Thursday, 31 March 2011

Anderson Wakeman Rabin cancelled

For reasons as yet unknown, I understand that the Anderson Wakeman Rabin project has been abandoned.

There has been an air of competition between this project and the current Yes line-up, echoing the ABWH/YesWest rivalry at the end of the 1980s. It's now clear that the original plan back at the beginning of 2010 was for Anderson Bruford Wakeman Rabin... at least, that was Anderson and Wakeman's plan; it doesn't appear that Bruford ever actually agreed to it. Four ex-Yesmen together was a tantalising prospect and, against a Yes with only three longstanding Yesmen (Howe/Squire/White) plus some newer members, an ABWR project would have had a strong claim to the mantle of being the 'real Yes'. ABWR would have had the majority of the band from Fragile and Close to the Edge, and as many of the band members from other key albums like 90125 and The Yes Album. Even when it became clear that Bruford was not involved, AWR was still an impressive line-up against HSW, as I argued in an earlier blog post.

But the project is now over; meanwhile, HSW have recruited two more former Yesmen for their team, with Trevor Horn producing and co-writing the new album, Fly from Here, and Geoff Downes playing on the album and possibly more. As far as I know, Anderson and Wakeman are still working together, with further touring and a live album planned for this year. Yet that means the 2011 project with the second most Yesmen involved is John Wetton's new solo album, Raised in Captivity, produced and co-written by Billy Sherwood, with guest appearances by Tony Kaye and Geoff Downes, as well as brief Yes member Eddie Jobson, Robert Fripp, Steve Hackett, new UK guitarist Alex Machacek and former King Crimson lyricist Richard Palmer-James.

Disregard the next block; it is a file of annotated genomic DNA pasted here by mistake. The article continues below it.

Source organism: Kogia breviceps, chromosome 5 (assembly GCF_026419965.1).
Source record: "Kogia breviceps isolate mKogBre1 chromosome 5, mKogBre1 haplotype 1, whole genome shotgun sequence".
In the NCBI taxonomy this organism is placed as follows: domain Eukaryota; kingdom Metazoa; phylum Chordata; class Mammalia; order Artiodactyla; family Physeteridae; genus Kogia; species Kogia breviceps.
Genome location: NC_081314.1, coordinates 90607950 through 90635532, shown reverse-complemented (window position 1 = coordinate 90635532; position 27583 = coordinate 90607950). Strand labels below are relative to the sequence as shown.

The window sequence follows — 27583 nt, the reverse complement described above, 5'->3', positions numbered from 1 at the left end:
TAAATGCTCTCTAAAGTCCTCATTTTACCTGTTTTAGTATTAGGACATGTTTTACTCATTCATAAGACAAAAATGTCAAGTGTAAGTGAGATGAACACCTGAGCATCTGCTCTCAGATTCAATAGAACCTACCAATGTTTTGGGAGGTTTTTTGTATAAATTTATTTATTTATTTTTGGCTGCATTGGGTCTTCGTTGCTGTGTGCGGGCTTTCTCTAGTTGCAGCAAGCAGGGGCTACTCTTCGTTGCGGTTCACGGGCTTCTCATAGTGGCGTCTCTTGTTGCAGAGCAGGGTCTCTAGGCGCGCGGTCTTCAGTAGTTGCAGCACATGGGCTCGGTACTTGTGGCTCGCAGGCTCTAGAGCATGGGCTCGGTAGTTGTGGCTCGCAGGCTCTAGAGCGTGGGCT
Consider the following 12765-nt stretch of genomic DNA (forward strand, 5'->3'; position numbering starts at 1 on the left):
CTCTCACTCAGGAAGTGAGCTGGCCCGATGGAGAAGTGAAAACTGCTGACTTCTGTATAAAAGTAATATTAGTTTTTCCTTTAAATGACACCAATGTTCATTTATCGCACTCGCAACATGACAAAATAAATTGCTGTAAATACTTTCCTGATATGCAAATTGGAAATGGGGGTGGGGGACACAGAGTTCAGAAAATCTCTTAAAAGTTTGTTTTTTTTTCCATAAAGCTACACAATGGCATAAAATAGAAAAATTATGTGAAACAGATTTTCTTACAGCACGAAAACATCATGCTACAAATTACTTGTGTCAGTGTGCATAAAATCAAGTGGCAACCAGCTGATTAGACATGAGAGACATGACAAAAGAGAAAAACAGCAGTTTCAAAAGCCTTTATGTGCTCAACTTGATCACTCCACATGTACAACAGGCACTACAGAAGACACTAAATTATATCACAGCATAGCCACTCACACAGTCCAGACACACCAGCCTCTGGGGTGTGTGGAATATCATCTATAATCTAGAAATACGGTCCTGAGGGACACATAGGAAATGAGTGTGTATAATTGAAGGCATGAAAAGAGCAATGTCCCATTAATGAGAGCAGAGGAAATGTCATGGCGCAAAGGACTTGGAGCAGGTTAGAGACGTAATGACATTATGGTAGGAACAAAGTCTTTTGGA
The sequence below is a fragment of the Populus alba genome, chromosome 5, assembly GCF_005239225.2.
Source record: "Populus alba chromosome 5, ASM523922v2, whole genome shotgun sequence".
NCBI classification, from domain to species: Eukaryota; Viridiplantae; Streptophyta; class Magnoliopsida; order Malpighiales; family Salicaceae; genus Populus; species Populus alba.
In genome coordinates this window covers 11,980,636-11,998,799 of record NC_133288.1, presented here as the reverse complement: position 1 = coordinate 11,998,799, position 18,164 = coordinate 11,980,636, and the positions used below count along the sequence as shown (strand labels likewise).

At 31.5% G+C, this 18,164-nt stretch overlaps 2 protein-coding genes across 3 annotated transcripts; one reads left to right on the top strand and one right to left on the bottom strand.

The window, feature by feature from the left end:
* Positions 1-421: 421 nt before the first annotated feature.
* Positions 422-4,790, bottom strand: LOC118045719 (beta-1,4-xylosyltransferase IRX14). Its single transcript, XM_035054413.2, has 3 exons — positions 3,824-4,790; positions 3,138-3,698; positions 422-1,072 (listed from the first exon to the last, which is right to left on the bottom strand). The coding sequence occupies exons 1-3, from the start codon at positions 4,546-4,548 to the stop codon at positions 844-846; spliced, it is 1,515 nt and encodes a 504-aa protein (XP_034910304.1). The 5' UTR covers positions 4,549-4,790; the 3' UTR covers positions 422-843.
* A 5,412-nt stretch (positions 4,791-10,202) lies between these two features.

[5 April update: Well, there have now been denials from R. Wakeman himself and another source close to the trio that the project is dead. So, I am uncertain what is happening now! More as I get it...]


  1. On the plus side, we won't have to be worried about the trio releasing an album that fails to meet our heightened expectations....
    I know, that's not much of a consolation. I'm quite disappointed about this.

  2. It doesn't surprise me but I am disappointed. I think even Anderson/Wakeman with a full band could be interesting if they decide to pursue that route. It doesn't have to be ex-Yes members. Plenty of prog talent young and old out there.

  3. Henry, I think "cancelled" is too strong a word. It was never really "scheduled," which is a key necessity for something to be considered cancelled. They talked, wrote a couple songs together, but it just didn't get over the hump at this time.

  4. " doesn't appear that Bruford ever actually agreed to it."
    We all knew that beforehand, as in 2009 he PUBLICLY announced on his website his RETIREMENT as a performing musician. Who are these morons who live in hope and cling onto their fantasies?